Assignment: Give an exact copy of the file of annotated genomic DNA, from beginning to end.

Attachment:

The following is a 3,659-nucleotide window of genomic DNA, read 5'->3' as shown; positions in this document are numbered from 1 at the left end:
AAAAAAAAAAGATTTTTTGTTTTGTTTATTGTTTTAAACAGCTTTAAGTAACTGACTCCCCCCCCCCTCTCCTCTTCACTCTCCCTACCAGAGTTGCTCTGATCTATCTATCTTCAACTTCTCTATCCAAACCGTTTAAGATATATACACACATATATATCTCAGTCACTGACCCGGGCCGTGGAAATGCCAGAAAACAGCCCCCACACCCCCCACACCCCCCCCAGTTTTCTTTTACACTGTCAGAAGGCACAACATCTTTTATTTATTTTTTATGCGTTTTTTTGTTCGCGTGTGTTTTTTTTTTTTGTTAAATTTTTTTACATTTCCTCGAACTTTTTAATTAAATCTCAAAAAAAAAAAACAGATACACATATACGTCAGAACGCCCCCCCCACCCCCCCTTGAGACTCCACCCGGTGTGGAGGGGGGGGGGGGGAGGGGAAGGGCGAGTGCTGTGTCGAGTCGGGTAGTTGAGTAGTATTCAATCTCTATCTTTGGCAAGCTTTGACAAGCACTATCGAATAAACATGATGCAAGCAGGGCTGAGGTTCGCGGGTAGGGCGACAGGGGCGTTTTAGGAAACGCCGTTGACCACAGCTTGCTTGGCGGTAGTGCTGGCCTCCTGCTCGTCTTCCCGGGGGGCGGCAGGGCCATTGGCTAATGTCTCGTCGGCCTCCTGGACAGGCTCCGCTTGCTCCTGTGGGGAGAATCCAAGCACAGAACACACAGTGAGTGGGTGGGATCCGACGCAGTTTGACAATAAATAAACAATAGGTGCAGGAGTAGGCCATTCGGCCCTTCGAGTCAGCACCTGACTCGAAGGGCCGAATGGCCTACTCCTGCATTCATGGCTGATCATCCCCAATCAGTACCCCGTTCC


The following is a 3,659-nucleotide window of genomic DNA, read 5'->3' as shown; positions in this document are numbered from 1 at the left end:
AAAAAAAAAAGATTTTTTGTTTTGTTTATTGTTTTAAACAGCTTTAAGTAACTGACTCCCCCCCCCCTCTCCTCTTCACTCTCCCTACCAGAGTTGCTCTGATCTATCTATCTTCAACTTCTCTATCCAAACCGTTTAAGATATATACACACATATATATCTCAGTCACTGACCCGGGCCGTGGAAATGCCAGAAAACAGCCCCCACACCCCCCACACCCCCCCCAGTTTTCTTTTACACTGTCAGAAGGCACAACATCTTTTATTTATTTTTTATGCGTTTTTTTGTTCGCGTGTGTTTTTTTTTTTTGTTAAATTTTTTTACATTTCCTCGAACTTTTTAATTAAATCTCAAAAAAAAAAAACAGATACACATATACGTCAGAACGCCCCCCCCACCCCCCCTTGAGACTCCACCCGGTGTGGAGGGGGGGGGGGGGAGGGGAAGGGCGAGTGCTGTGTCGAGTCGGGTAGTTGAGTAGTATTCAATCTCTATCTTTGGCAAGCTTTGACAAGCACTATCGAATAAACATGATGCAAGCAGGGCTGAGGTTCGCGGGTAGGGCGACAGGGGCGTTTTAGGAAACGCCGTTGACCACAGCTTGCTTGGCGGTAGTGCTGGCCTCCTGCTCGTCTTCCCGGGGGGCGGCAGGGCCATTGGCTAATGTCTCGTCGGCCTCCTGGACAGGCTCCGCTTGCTCCTGTGGGGAGAATCCAAGCACAGAACACACAGTGAGTGGGTGGGATCCGACGCAGTTTGACAATAAATAAACAATAGGTGCAGGAGTAGGCCATTCGGCCCTTCGAGTCAGCACCTGACTCGAAGGGCCGAATGGCCTACTCCTGCATTCATGGCTGATCATCCCCAATCAGTACCCCGTTCC